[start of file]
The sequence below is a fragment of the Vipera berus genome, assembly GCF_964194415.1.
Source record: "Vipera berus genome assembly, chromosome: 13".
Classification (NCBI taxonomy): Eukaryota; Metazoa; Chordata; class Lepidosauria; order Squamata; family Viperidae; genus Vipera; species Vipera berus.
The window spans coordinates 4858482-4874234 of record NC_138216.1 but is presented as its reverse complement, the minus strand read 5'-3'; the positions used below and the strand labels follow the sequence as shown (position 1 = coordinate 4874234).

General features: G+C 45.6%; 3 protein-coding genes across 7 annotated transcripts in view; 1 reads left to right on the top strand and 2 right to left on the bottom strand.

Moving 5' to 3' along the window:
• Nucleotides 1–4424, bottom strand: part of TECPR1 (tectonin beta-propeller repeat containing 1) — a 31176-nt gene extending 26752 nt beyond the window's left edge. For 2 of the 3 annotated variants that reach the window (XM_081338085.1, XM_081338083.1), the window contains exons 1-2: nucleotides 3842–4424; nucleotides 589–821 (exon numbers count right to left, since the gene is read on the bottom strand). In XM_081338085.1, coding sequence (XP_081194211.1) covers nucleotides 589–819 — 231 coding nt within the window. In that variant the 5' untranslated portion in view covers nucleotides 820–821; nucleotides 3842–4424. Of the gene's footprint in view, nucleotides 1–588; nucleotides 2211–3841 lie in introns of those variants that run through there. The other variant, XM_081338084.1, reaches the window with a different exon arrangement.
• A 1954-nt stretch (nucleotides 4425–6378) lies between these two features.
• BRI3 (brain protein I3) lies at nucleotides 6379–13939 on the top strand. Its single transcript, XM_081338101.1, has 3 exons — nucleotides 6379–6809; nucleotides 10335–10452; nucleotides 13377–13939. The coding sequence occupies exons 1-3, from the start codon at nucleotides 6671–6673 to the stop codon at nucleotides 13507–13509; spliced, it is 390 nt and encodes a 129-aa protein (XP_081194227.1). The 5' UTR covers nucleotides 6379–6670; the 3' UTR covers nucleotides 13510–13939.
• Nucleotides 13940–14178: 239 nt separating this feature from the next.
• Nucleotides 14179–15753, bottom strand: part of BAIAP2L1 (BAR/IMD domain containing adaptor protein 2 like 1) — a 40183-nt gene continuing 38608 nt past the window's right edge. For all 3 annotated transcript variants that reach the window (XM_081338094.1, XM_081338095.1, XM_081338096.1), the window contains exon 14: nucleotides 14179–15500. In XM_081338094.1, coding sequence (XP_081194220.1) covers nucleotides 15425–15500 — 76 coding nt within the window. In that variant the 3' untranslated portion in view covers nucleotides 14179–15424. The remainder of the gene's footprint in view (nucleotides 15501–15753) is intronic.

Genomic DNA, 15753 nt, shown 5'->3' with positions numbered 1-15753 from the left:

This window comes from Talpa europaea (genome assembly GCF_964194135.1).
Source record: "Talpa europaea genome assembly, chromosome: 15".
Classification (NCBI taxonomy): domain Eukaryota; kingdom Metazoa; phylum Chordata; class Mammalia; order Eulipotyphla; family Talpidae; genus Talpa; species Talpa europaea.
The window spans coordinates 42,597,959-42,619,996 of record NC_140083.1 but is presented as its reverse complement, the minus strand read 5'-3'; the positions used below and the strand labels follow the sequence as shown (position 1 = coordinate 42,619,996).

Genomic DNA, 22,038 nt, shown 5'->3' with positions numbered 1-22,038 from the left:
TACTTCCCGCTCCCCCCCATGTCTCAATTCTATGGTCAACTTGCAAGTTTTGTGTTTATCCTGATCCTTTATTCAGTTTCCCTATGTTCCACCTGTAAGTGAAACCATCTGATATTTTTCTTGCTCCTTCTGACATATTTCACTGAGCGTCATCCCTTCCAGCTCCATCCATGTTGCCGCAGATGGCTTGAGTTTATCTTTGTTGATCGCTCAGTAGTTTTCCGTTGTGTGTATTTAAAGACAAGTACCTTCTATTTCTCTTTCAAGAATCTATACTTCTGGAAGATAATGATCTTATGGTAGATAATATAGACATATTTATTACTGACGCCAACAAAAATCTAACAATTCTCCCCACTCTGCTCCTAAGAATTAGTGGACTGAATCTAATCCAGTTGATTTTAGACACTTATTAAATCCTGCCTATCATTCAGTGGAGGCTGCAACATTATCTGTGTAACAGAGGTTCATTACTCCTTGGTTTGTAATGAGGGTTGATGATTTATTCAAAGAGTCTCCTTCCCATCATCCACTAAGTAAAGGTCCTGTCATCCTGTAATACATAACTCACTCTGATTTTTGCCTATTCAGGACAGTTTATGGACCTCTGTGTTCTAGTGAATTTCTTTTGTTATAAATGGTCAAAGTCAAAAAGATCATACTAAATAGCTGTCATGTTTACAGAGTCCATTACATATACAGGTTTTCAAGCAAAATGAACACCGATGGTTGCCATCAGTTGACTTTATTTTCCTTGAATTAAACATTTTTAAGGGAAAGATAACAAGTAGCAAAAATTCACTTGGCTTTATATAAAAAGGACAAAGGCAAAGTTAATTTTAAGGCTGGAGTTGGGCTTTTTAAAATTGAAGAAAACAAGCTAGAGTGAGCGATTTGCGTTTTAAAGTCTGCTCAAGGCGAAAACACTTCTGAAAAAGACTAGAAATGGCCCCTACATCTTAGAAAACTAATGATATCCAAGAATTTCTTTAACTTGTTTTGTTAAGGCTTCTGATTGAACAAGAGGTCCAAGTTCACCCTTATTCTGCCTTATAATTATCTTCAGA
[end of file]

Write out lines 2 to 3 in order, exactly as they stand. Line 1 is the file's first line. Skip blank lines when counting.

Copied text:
Source record: "Vipera berus genome assembly, chromosome: 13".
Classification (NCBI taxonomy): Eukaryota; Metazoa; Chordata; class Lepidosauria; order Squamata; family Viperidae; genus Vipera; species Vipera berus.